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Introduction

(Shakespearean Criticism)

Othello

Often described as a tragedy of character, much of the critical commentary of Othello focuses on the main characters of the play—Othello, Iago, and Desdemona—and their relationships to one another. Other areas of scholarly interest include the role of race and racism in the play, as well as gender roles and relationships. One of Shakespeare’s most frequently performed plays, modern film and stage adaptations of Othello also reflect these critical concerns.

Scholars have not reached a consensus on Desdemona's character. S. N. Garner (1976) finds that just as the other characters in the play see Desdemona as either pure and perfect or as Venice's “cunning whore,” so do many modern critics. Garner finds, however, that Desdemona is much more complex than either of these views, and that an interpretation of the play's meaning depends as much on an accurate understanding of her character as it does on understanding the characters of Iago and Othello. Shakespeare depicted Desdemona as neither pure nor corrupt, Garner maintains, but as a women possessing a full range of human emotions. Other critics focus on Othello's character and on his relationship with Iago. Arthur M. Eastman (1972), for example, identifies a marked similarity between Othello and Iago in that they both approach the world as ironists. Eastman explains that as ironists, they assert their authority by addressing situations from a position of concealed power. It is this affinity between Othello and Iago, Eastman contends, that allows Iago to manipulate Othello successfully. Derek Cohen (see Further Reading) centers his study of Othello on the character's suicide, tracing the political and psychological factors contributing to Othello's mental state. The critic views Othello as a pawn of white domination and demonstrates the way in which he is used by the Venetian state to sustain its dominion over its black foes, and used by Shakespeare to portray the dangers of miscegenation.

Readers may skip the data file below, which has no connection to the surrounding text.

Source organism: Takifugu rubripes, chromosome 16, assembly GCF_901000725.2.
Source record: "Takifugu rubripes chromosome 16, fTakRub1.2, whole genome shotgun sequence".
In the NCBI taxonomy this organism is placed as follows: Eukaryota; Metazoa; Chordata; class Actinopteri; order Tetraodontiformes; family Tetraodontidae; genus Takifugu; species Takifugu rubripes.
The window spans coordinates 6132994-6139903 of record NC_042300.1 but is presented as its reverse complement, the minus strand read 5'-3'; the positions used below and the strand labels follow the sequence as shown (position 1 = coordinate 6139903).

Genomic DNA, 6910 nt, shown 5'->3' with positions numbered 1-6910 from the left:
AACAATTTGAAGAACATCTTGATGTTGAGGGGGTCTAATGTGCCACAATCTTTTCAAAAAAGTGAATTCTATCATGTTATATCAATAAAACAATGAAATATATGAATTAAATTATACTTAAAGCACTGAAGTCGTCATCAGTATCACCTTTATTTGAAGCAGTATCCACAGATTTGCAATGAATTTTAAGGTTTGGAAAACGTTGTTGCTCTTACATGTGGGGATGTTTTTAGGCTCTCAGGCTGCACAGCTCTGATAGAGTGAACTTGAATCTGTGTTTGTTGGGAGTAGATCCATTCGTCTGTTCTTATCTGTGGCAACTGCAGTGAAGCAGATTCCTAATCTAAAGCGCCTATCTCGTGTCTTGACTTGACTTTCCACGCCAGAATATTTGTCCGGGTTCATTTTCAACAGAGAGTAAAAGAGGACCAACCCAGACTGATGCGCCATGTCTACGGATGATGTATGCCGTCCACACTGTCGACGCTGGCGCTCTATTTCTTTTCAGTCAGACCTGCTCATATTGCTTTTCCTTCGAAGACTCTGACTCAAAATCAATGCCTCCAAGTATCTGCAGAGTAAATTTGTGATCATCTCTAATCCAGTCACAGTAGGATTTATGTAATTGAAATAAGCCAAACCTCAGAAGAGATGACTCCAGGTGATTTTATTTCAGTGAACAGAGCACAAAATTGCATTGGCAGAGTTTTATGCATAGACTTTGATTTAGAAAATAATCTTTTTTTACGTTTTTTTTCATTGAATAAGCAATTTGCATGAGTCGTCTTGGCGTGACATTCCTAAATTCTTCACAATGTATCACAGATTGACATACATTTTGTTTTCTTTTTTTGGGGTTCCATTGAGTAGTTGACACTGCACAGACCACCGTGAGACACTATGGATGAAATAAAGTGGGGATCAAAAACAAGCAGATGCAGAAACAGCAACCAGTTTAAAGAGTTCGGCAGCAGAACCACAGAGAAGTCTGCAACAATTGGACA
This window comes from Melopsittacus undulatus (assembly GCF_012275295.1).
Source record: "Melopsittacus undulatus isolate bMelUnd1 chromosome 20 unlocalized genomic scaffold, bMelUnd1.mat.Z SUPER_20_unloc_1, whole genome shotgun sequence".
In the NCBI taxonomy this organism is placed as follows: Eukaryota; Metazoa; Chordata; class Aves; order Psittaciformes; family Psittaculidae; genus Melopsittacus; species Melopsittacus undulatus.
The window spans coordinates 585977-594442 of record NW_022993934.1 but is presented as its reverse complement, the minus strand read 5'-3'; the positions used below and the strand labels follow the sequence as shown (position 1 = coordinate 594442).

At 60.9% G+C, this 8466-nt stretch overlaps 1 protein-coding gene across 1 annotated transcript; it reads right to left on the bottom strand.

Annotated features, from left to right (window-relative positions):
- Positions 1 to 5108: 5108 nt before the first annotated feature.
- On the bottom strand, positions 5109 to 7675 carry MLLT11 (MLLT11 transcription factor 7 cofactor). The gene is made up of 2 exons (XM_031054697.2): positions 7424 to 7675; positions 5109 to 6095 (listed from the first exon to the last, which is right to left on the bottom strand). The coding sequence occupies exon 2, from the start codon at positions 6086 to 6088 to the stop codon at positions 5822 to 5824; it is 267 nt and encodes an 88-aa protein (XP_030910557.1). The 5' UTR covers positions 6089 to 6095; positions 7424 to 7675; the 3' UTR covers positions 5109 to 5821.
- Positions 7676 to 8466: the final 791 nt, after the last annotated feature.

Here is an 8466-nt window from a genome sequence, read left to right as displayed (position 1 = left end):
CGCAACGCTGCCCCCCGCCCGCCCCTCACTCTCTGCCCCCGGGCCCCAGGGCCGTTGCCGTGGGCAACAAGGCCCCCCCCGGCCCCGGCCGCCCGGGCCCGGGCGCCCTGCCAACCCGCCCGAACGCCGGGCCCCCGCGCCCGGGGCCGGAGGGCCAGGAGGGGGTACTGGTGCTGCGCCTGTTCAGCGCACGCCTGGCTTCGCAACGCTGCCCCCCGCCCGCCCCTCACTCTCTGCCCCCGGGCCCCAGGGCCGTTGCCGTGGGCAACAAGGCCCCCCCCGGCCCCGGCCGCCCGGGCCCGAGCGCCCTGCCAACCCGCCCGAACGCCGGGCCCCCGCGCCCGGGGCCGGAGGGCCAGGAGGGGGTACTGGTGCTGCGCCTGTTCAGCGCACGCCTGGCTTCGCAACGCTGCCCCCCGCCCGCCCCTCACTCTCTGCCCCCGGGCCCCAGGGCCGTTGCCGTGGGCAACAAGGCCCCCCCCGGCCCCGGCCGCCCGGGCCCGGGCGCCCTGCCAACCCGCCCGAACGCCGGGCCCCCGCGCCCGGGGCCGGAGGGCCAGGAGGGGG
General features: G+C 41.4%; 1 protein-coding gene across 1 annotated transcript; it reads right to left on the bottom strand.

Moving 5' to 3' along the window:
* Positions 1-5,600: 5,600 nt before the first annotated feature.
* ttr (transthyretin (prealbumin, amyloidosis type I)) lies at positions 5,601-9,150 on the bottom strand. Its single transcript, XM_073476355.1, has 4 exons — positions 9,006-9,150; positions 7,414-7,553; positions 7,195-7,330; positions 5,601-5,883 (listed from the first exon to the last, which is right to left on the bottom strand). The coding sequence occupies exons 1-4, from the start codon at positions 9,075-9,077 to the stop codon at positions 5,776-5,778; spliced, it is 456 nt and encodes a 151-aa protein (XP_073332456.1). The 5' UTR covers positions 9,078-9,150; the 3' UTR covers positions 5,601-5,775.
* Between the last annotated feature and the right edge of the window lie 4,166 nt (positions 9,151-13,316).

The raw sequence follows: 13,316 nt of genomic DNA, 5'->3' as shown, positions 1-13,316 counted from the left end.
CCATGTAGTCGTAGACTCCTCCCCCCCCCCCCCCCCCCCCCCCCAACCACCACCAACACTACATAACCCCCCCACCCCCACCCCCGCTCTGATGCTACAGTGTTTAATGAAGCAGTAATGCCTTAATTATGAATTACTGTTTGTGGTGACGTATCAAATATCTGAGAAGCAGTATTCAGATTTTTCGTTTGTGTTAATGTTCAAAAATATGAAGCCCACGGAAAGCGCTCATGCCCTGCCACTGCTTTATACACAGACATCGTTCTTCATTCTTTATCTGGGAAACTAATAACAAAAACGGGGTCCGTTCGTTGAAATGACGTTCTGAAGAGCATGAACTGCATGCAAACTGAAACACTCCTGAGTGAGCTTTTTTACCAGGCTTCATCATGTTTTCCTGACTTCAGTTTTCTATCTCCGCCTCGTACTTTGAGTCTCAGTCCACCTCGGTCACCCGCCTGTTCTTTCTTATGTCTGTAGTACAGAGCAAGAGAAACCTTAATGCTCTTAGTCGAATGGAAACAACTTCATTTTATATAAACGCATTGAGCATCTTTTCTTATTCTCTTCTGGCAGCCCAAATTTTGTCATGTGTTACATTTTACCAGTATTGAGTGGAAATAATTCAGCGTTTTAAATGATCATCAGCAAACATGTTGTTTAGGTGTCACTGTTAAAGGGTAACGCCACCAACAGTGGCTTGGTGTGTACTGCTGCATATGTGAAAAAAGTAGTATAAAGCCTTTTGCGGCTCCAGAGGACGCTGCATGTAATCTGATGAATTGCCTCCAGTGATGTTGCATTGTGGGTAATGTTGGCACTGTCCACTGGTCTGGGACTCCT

Like Cohen, G. K. Hunter (1967) also investigates the role of race and racism in Othello. Hunter reviews the notions Elizabethans held about foreigners in general and blacks in particular, finding that there existed a widespread association of blacks with sin, wickedness, and the devil. According to the critic, Shakespeare did not present Othello as a stereotypical black character, and contends that it is the darkness of Iago's soul that ruins Othello. James R. Aubrey (1993) also examines Elizabethan views regarding blacks, noting that blacks were often associated with monsters. Aubrey demonstrates that Othello's character is fashioned in such a way as to exploit this association, and thereby heighten the response of early audiences to Othello's character. Arthur L. Little, Jr. (1993) studies the way in which the play emphasizes a connection between Othello's “otherness” and sexual subversiveness. The critic also examines the way in which the audience and the other characters in Othello react to Othello's blackness in a metaphorical rather than a literal sense.

Othello's treatment of Desdemona is at the center of many critical studies exploring gender roles and relationships in Othello. Carol Thomas Neely (1985) demonstrates the centrality of the marriage bed and the consummation of the marriage in the play. Neely finds that such a focus on the couple's sexual relationship reveals that marital love is the play's main theme and that the primary conflict is between men and women. Furthermore, Neely associates the fueling of this conflict with the fact that the men's sense of identity and self-worth is dependent not only on their relationships with women, but on the bonds developed with other men, who honor one another's reputation. By contrast, the critic contends, the women in the play are relatively indifferent to reputation, and in part free from the jealousy and competitiveness that impair the men. An analysis of the bonds between males also figures prominently in Ruth Vanita's 1994...

(The entire section is 84,197 words.)